It is fascinating to watch a fleet of yachts sailing upwind in a heavy wind; so much can be learned from observing the different styles and techniques from a bird's eye perspective. It is amazing how much variation there is between the good ones in the lead doing it easy and the ones having all sorts of trouble at the back.
The leaders always look so much settled and in control, while at the back of the fleet there are roundups and flapping sails and it looks like they are sailing in twice the breeze.
Two things are always obvious; the leaders nearly always have less angle of heel and seem to have their sails a lot more stable and flapping or ragging a lot less.
This ability to handle such conditions is a result of teamwork between all the crew, in particular the trimmers and the helmsman. In these most testing of circumstances it is the ability of both parties to have an innate “feel” for the boat and its performance that enables them to work so much better.
When the boat becomes overpowered the easiest way to shed power is for the helmsman to point higher into the wind and allow the sails to stall slightly, thus reducing the load on the rig. This feathering into the wind is a real bonus when done right. It has several benefits in that as well as gaining a small bite to weather, it helps keep the boat upright, preventing leeway, keeping the rudder further in the water and making the boat easier to steer. In order to flatten the sails as much as required, the mainsheet trimmer should ease the traveller down and bring on the backstay, while the headsail trimmer sheets on and moves his sheeting position farther aft to accommodate the higher pointing required.
This is a great technique for heavier winds and flat water, but it is much more difficult to sail like this when we encounter waves or chop. Feathering means the bow of the boat will hit the waves more head on and slow the boat drastically. So we have to alter the whole trim of the boat to give the steerer a wider groove to sail in.
We need to twist the sails off quite dramatically in choppy conditions to depower the boat enough to sail up and over the waves and allow the helmsman to pull away on the crest of each wave and prevent the bow from slamming. So, while sheeting on will enable a flatter sail and higher pointing in flat water, easing the sheets will induce twist and enable the top of the sails to fall off and spill wind and make the boat easier to steer in a seaway. Remember mainsails and headsails need to work in concert, so don't make drastic trim alterations to just one or the other as that will unbalance the boat.
In blustery conditions where we need to physically move the boat around – feathering through a big gust or sailing over and around waves – it would be foolhardy to try and sail by the telltales which are jumping all over the place.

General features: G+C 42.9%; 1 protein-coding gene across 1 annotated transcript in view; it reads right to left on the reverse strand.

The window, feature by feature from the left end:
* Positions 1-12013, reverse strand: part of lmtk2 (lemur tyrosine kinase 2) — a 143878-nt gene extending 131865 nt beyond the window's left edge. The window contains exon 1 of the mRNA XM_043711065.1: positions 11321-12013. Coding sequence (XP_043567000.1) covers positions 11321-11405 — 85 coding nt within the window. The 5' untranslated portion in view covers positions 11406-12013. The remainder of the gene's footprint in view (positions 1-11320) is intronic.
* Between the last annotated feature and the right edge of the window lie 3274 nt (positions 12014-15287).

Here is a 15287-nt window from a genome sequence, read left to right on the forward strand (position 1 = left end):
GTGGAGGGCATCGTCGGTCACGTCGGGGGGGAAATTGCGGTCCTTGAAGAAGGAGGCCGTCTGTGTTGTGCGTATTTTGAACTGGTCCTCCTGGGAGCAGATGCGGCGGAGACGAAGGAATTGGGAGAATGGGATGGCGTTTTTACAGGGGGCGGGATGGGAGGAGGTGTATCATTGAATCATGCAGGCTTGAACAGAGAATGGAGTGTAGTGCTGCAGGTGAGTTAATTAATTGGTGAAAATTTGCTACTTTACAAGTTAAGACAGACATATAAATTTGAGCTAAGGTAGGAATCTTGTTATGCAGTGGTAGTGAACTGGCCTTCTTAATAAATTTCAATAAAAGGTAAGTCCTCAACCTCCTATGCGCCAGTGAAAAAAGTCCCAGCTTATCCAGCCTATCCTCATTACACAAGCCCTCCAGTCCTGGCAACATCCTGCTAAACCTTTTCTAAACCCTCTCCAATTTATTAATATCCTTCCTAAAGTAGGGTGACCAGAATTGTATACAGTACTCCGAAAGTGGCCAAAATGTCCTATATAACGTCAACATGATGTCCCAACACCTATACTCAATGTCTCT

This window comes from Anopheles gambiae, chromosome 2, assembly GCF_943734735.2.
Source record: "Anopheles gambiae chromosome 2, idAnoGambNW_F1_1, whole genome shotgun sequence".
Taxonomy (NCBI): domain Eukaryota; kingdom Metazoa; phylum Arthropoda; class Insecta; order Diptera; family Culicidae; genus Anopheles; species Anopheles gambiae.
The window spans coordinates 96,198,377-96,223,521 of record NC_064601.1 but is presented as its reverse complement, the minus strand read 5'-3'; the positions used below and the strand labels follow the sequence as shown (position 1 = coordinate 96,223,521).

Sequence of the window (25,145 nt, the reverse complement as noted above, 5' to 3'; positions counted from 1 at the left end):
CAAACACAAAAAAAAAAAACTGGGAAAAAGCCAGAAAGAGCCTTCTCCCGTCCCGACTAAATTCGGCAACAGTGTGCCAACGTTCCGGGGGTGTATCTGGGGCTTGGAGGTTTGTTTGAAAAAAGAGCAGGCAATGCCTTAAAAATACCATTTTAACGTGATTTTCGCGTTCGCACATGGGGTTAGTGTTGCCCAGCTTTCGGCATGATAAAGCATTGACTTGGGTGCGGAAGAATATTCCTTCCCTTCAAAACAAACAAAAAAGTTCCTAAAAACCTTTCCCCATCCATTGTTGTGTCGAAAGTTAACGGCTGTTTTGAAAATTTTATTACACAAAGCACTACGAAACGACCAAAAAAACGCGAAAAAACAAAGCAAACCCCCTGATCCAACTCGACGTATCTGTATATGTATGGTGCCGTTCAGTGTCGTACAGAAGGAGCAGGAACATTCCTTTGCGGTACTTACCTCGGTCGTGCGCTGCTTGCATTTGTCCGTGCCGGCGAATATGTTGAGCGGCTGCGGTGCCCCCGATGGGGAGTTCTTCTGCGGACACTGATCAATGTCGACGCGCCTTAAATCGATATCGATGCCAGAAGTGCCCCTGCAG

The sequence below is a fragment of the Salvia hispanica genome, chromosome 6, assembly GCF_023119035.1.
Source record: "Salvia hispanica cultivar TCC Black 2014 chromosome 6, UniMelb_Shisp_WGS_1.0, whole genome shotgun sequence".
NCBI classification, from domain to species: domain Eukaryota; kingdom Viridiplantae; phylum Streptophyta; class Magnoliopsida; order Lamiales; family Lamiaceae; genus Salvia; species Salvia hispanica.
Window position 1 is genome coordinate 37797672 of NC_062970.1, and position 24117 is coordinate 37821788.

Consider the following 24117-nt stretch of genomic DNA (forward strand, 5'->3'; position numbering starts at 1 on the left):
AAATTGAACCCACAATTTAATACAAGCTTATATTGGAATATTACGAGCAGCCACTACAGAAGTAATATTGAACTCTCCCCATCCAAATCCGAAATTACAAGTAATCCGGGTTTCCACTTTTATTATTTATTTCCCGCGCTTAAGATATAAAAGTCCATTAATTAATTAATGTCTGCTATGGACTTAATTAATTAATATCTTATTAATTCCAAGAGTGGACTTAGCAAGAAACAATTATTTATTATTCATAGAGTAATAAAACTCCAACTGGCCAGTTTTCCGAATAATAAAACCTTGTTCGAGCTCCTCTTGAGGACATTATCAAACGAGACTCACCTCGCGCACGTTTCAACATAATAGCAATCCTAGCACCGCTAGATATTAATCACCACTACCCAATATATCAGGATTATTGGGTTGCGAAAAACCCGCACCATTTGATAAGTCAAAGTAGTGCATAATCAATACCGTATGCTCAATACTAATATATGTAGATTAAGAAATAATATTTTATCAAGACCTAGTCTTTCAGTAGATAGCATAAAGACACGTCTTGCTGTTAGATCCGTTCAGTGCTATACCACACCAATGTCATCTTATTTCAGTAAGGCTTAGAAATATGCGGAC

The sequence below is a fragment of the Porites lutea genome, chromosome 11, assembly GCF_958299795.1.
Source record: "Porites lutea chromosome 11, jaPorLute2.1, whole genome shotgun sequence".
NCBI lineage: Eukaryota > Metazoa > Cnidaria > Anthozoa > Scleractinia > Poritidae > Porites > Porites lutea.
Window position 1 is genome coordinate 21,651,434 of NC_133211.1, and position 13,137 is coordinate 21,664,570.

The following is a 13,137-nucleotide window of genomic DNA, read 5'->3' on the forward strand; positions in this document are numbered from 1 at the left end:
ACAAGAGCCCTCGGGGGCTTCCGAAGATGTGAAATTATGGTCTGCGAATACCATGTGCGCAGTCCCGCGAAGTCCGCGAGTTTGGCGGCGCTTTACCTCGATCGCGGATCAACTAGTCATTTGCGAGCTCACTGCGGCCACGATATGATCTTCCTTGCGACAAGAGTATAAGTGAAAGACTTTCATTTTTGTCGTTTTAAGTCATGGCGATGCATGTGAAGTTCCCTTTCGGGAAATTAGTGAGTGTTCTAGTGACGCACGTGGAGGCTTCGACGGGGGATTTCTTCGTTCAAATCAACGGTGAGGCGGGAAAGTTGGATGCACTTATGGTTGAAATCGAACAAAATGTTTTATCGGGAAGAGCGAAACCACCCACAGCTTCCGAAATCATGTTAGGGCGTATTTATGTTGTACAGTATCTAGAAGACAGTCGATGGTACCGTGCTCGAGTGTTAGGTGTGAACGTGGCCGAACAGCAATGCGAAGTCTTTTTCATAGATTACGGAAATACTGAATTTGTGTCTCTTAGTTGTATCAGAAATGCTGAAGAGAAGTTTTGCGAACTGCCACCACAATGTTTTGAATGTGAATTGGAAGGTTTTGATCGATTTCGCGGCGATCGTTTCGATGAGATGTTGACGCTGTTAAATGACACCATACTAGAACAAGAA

Telltales may be the ideal trim guide in light to medium conditions but we need to look at other indicators in more difficult winds.
Very important is the angle of heel. We know that sailing around leaning right over is not fast. Sliding sideways with a hell of a load on the helm and a real danger of rounding up is no fun. Just de-power the boat enough to keep it on a manageable angle.
This is where good trimmers are a god send; they can almost pre-empt the gust and ease you through the rough patch by adjusting the sails as the winds hits. A designated person sitting on the rail advising and counting down to the gust impacting is very handy as well and makes everyone aware. Not only should this spotter be counting down to the gust but also letting you know the severity of the gust.
A small building front will require a gradual dropping down of traveller and a hand on the backstay and genoa car adjustment ready to begin depowering, but a real “bullet” will require sheets uncleated ready for a big dump to keep the boat on its feet.
Steerers should still be focussing on the front of the jib, but, rather than reading the telltales, they will be viewing the amount of bubble or backwind needed to keep the boat moving in that fine line between speed and height.
Others like to look at the forestay, they can see it sag when they power up under the weight of the wind and it will stand up a bit straighter when they pinch or feather into a gust. This is a great technique to learn for night time sailing when the forestay is just a black shape against the horizon.
As always, practise
It is important to develop techniques for sailing when overpowered. Before each race set up primarily for the lighter patches, as it is possible to develop techniques to get through the heavier gusts by de-powering and working as a cohesive team. Conversely, setting up for the heaviest expected conditions means we will be very slow when stuck in the lulls. Go out there and sail around a bit overpowered and be analytical and methodical.
Set the boat up, delegate the roles and involve everybody in what you are trying to achieve. It is not easy, but work at it and you will be one of those boats up the front making it look easy.
Tony Bull's racing experience ranges from sportsboats to offshore racers, and he is currently tactician on the Rogers 46 Shogun. He runs the Quantum Sails loft in Geelong.